Earlier this spring, students in Darshanpreet Gill’s human body systems class sat outside as they filled out booklets about the respiratory system.
The dozen or so students spread out across a McDaniel High School courtyard. One group gathered at a table, a few others were on a concrete bench, and others on the grass. One student played music from their phone as Gill walked around offering help to students with medical jargon – and English.
“You know what to write next, you know this, you understood this,” Gill said, offering encouragement to an 11th grader named Thang. “Thang, do you know how to spell with? W-i-t-h. With breathing, because the muscles around the bronchioles…”
Gill teaches science at the Southeast Portland high school, and two of the four classes she teaches are specifically for newcomers, like Thang, who’ve been identified by the district as living in the United States for less than two years. Her students are classified as having severely interrupted formal education with varying levels of literacy both in English and their home language or languages.
“They may have literacy, they may just have been out of school for a long time, so they don’t know how school works,” Gill said. “I’ve had kids where we had to coach them on how to use scissors, so that’s really impacted education or literacy in your own language.”
In addition to getting Gill’s support, students in the courtyard helped each other, as they write sentences in English or color diagrams in the booklet.
Thang speaks Vietnamese. Sitting at a table with classmates who speak Spanish, they chat in English and sometimes, in Spanish.
“This class is the best class,” said sophomore Danhia. “Because it’s really fun, and we learn a lot.”
Danhia sits next to Fatima and Norma, two other sophomores.
“I feel so much better in a classroom with people who don’t speak too much English than in a classroom with people who only speak English because I know that they understand me,” Danhia said, gesturing to her classmates.
Teenagers new to the U.S. are not only learning high school academics like biology but a new culture and they often need the most intensive language support. Officials at Portland Public Schools say a new staffing formula based on English proficiency will help prioritize support for these newcomers, with less extra support for other English learners. Teachers agree the newcomers need lots of help, but they worry that students who’ve been learning English longer may start to struggle, leaving teachers who work with those students to do more with less. And that, teachers fear, could undermine morale and invite educator burnout.
Layered on top of the distinction between newcomers and students who’ve been in the U.S. longer, is a variation among PPS high schools.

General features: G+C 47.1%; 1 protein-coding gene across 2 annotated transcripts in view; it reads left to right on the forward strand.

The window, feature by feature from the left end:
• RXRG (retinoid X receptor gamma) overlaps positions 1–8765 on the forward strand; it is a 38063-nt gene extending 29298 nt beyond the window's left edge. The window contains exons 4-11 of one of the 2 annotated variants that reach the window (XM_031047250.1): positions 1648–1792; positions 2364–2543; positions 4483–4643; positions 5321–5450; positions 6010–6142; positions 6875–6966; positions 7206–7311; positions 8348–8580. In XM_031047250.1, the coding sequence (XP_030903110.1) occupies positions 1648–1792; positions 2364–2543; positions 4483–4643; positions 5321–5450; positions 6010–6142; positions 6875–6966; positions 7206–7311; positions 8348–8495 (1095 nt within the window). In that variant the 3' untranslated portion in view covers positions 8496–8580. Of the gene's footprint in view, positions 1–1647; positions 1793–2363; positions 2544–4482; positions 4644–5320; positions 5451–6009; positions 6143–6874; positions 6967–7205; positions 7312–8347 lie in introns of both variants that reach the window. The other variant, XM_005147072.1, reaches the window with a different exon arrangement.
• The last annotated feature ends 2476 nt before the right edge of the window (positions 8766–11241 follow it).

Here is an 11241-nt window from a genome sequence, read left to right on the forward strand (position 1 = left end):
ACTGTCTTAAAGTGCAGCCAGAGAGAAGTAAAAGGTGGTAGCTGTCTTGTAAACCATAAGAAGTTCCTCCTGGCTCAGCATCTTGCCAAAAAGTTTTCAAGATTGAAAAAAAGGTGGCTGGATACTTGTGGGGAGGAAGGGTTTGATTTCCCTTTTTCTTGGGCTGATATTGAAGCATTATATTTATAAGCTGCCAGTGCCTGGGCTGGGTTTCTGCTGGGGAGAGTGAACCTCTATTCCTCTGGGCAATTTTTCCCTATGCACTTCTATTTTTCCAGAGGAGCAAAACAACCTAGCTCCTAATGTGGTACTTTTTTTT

Last year, Danhia was learning online for most of the year, like most other Portland students. But she, Fatima, and Norma were all learning English as part of the Portland International Scholars Academy, or PISA.
PISA high schools — McDaniel and Roosevelt in North Portland — are like schools-within-a-school, with separate administrators and support staff.
What PISA schools and Portland’s other high schools have in common is they all use “sheltered instruction” for English learners, which provides English support as students build academic skills and content knowledge. Sheltered teaching often means adding visual materials, being more interactive, or spending extra time on a course’s terminology. In some Portland schools, English may be the only sheltered class.
At the PISA program at McDaniel, every core class is “sheltered.”
The classrooms reflect all of the varying places and situations students have come from, with students enrolling throughout the year at varying levels of English comprehension and educational progress. Many of the teens here endured trauma before arriving at a Portland high school.
Students’ measures of success vary too, Gill said.
“Sometimes it’s just getting them comfortable, and that’s the growth, getting them used to the process of schools, and bells and bathroom passes and going to classes and all that,” Gill said. ” … For most of them, obviously, it’s going to be growing your language ability in English, for some it’s going to be language and science content.”
But Gill’s class, while ideal for new students learning English, is not the norm across the district.
Fewer sheltered classes leave teachers fighting for resources
If a student who needs help learning English enrolls at McDaniel or Roosevelt, they will likely be a part of PISA. Those programs are slated to get more support under the district’s new funding formula.
But not every Portland newcomer ends up in PISA. And those students won’t reap the same benefits from recent formula changes as their counterparts enrolled at PISA.
At Jefferson High School in North Portland, teacher Jaclyn Bovee asked her beginning English language learner class what their favorite — or least favorite — class has been this year. It’s the last day before finals.
“We do a warm-up question, a question of the day every day at the beginning of class just to help practice our oral language and get them speaking and listening in English,” Bovee explained.
As one student keeps track of the class’s answers by writing them on the board, there’s an overwhelming winner — Bovee’s beginner-level English language development class is the runaway favorite.
“Ms. Bovee is incredible,” said 11th grader Gabriela, a student in the class.
“For many students, this is their favorite class,” Bovee said. “You know, it’s their friends, it’s their community, it’s where I think many of them feel most at home.”
Bovee notices a trend among students’ other favorite classes: they all have some kind of “sheltered” component, with teachers who try to make class more accessible for English learner students.